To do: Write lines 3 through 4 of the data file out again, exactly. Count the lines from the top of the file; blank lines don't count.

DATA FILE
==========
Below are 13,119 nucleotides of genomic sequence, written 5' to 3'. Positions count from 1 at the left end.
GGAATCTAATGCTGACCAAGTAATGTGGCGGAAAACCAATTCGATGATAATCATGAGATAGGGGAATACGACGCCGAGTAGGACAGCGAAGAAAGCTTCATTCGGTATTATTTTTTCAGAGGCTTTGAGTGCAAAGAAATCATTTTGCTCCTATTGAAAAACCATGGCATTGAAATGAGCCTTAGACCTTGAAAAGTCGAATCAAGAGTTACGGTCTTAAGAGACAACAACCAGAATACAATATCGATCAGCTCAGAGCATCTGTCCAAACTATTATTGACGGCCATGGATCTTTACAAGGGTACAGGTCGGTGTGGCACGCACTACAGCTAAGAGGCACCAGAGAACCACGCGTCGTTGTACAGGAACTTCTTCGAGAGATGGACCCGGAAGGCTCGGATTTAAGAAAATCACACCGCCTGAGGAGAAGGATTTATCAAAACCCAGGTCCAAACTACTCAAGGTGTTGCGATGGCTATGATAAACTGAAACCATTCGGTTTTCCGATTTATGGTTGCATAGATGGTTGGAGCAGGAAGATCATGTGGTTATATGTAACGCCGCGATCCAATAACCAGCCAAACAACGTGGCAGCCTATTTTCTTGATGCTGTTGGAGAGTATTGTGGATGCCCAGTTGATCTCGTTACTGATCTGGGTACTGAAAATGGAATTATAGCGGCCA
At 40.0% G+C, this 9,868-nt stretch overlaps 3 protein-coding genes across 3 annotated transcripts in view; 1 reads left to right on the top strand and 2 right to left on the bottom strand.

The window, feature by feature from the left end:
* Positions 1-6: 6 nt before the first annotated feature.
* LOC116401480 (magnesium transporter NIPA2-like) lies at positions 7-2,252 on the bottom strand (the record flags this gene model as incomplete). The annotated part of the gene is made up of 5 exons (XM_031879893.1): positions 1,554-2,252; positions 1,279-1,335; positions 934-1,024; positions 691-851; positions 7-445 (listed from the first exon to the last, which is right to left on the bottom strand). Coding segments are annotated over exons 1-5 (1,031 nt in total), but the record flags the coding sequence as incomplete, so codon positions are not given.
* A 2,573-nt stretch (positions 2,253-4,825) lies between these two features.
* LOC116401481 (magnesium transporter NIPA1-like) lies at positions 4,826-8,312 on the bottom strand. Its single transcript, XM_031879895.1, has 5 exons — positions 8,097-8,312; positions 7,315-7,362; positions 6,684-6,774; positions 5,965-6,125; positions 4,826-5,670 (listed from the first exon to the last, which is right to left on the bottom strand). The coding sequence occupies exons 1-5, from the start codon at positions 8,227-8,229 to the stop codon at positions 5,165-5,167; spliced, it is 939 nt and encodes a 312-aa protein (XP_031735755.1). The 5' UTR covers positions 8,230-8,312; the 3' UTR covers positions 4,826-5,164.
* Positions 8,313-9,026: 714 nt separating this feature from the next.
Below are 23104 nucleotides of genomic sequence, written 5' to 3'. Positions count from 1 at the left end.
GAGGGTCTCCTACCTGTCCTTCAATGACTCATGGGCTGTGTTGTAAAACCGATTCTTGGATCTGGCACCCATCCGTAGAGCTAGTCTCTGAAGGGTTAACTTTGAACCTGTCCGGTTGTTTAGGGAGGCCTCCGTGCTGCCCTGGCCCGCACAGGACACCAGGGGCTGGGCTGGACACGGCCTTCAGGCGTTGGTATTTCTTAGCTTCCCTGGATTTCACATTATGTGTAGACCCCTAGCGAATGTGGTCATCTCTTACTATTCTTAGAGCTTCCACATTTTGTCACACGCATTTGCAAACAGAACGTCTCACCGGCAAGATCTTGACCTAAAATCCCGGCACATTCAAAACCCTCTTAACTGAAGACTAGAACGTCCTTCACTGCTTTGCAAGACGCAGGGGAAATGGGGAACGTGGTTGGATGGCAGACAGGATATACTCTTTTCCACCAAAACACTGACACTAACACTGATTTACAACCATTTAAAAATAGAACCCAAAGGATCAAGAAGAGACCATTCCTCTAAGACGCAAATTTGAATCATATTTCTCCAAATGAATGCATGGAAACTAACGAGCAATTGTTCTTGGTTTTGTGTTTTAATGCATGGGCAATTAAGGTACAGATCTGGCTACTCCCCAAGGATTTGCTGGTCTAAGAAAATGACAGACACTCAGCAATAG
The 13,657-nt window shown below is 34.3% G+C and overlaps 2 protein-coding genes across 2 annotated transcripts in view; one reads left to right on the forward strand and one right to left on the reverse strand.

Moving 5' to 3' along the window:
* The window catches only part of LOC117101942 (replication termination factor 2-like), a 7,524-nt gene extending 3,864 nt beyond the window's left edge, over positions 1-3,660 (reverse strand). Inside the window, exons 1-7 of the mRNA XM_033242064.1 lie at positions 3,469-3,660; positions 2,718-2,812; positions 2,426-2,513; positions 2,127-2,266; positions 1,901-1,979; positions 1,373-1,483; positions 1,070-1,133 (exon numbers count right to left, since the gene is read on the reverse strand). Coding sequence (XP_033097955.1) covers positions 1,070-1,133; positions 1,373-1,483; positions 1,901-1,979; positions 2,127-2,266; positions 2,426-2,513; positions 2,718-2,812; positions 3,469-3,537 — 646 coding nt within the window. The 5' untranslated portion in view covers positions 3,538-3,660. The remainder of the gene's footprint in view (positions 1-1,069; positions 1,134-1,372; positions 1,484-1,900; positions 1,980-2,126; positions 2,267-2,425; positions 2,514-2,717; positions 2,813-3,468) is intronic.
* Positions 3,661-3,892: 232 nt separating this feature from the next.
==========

At 40.0% G+C, this 9,868-nt stretch overlaps 3 protein-coding genes across 3 annotated transcripts in view; 1 reads left to right on the top strand and 2 right to left on the bottom strand.

The window, feature by feature from the left end: